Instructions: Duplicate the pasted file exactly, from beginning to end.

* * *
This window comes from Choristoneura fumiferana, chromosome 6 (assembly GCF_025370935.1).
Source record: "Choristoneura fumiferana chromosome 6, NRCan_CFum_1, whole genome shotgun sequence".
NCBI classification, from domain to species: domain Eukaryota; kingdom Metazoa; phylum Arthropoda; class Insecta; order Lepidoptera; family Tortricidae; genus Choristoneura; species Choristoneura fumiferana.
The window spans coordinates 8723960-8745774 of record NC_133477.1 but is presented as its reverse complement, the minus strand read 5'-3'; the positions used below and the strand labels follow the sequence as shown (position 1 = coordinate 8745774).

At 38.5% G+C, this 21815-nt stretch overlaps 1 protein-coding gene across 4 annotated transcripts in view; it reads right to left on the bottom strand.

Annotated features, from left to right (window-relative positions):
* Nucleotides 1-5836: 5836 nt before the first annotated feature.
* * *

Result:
This window comes from Choristoneura fumiferana, chromosome 6 (assembly GCF_025370935.1).
Source record: "Choristoneura fumiferana chromosome 6, NRCan_CFum_1, whole genome shotgun sequence".
NCBI classification, from domain to species: domain Eukaryota; kingdom Metazoa; phylum Arthropoda; class Insecta; order Lepidoptera; family Tortricidae; genus Choristoneura; species Choristoneura fumiferana.
The window spans coordinates 8723960-8745774 of record NC_133477.1 but is presented as its reverse complement, the minus strand read 5'-3'; the positions used below and the strand labels follow the sequence as shown (position 1 = coordinate 8745774).

At 38.5% G+C, this 21815-nt stretch overlaps 1 protein-coding gene across 4 annotated transcripts in view; it reads right to left on the bottom strand.

Annotated features, from left to right (window-relative positions):
* Nucleotides 1-5836: 5836 nt before the first annotated feature.